AMD originally told us that we'd have until January 9th to put together our review of the Radeon HD 7970. For a brand new GPU architecture, about three weeks with the card would be good enough to thoroughly investigate performance and deliver a complete review. Sometimes things are too good to be true. The 9th got pulled into the 22nd and three weeks turned into 6 days of testing.
I have to say that Ryan performed admirably. Not only did he get all of the testing done for our 7970 review but he also ran all of the competing cards on our new PCIe 3.0 equipped GPU testbed
. The testbed features an Intel Core i7 3960X
running at 4.3GHz, an EVGA X79 SLI motherboard and 16GB of DDR3-1866 memory from G.Skill.
The 7970 is AMD's first GCN (Graphics Core Next)
based GPU. It's built on TSMC's 28nm process and will be available around January 9th. TSMC's 28nm yields are finally acceptable for mass production, so we should see a steady stream of cards once things ramp up next year.
How did the 7970 perform? It's without a doubt the fastest single GPU in the world. The advantage over the GeForce GTX 580 varies, but you're looking at a 20% gain on average. That's more of an evolutionary improvement rather than the sort of upset that we often look for with these brand new architectures.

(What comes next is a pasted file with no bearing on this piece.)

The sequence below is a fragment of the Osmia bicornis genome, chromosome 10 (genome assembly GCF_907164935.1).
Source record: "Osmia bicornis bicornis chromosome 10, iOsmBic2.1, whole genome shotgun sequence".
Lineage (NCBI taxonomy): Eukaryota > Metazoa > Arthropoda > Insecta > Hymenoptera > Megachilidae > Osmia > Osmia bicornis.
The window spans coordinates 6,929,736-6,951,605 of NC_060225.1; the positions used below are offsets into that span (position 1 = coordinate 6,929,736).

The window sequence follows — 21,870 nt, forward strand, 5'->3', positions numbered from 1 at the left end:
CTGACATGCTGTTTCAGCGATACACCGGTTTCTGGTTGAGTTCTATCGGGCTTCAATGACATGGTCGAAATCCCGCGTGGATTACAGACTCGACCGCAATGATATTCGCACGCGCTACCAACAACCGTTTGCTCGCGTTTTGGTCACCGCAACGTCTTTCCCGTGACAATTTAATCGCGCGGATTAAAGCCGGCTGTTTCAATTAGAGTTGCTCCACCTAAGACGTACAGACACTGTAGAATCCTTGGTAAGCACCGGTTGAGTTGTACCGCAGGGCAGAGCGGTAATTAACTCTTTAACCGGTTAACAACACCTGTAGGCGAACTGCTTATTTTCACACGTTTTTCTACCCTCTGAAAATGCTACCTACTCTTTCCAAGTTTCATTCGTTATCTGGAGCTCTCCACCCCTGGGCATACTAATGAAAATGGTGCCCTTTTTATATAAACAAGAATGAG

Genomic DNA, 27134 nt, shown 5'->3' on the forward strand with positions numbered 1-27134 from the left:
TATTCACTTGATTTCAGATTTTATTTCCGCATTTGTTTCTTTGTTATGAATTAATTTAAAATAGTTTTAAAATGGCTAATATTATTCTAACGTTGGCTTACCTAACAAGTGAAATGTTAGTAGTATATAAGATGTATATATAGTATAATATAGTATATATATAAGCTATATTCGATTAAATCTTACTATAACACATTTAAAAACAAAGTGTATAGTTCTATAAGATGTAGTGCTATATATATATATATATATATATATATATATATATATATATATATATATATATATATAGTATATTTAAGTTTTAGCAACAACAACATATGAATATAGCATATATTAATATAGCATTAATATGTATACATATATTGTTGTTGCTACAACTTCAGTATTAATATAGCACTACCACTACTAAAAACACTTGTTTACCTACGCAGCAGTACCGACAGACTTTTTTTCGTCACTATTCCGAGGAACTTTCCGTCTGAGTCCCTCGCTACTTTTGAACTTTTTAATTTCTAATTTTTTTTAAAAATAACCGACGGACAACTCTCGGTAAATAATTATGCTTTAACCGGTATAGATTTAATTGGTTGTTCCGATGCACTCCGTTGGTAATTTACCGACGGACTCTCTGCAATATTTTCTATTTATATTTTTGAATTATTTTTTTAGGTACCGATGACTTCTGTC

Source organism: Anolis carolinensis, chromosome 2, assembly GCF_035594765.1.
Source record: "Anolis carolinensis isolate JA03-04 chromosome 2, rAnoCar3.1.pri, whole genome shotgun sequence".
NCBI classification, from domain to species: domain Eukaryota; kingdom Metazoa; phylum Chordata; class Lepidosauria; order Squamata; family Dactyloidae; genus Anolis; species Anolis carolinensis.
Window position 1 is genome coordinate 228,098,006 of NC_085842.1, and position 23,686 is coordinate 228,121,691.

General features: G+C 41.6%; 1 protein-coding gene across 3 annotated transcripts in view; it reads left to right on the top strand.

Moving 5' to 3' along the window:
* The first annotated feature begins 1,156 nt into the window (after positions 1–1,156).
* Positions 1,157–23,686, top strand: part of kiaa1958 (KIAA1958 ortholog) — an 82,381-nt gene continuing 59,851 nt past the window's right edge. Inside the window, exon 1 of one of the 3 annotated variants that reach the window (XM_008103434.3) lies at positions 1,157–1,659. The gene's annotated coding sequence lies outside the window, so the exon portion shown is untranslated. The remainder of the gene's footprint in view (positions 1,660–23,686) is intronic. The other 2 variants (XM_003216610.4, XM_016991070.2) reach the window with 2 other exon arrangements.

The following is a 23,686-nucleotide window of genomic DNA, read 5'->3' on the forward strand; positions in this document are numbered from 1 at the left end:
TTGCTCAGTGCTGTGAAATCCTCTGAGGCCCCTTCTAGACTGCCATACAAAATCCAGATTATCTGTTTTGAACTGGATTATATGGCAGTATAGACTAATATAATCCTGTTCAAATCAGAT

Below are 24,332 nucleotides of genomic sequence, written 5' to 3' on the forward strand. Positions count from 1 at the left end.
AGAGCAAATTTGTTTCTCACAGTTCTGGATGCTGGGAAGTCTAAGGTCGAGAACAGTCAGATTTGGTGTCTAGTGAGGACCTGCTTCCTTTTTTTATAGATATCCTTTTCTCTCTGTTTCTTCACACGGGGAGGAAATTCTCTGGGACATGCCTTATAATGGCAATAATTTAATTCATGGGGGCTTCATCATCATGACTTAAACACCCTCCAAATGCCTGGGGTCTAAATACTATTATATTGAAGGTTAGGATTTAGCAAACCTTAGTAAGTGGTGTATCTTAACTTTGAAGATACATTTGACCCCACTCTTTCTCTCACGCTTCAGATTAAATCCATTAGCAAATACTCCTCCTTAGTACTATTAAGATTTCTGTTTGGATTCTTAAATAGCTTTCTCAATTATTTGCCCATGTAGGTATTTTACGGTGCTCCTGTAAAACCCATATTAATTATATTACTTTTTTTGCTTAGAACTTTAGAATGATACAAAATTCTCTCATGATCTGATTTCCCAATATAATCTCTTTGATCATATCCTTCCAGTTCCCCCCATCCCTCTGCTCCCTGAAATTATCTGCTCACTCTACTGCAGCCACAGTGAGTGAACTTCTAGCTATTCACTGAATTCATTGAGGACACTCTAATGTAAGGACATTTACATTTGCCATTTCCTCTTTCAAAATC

On the GPU compute front the 7970 shows far more potential. We only had a limited amount of time to test GPU compute applications, but in the benchmarks Ryan ran the performance was very good. AMD has historically not focused much on building a GPU that truly excels at general purpose computing, but with GCN and the 7970 things have clearly changed.
Power consumption is very good thanks to TSMC's 28nm process. At idle the 7970 uses less power than any other GPU we tested, including the old Radeon HD 3870. Under load it can consume more power than its predecessor, but it ends up being more power efficient thanks to the level of performance it's able to deliver. GPU temperatures are also quite reasonable. Assuming what we have seen is representative of mass production silicon, TSMC's 28nm process appears to be quite healthy.
The only real issue with the Radeon HD 7970 is its price. The card will debut with 3GB of GDDR5 at a $549 price tag. Its performance and power consumption justify the premium over the GeForce GTX 580, but if you were hoping for something in the $200 - $300 price range this isn't the 28nm GPU for you. The 7970 is simply the flagship member of AMD's Southern Islands GPU family. Beginning early next year AMD will start rolling out derivative parts at more affordable price points.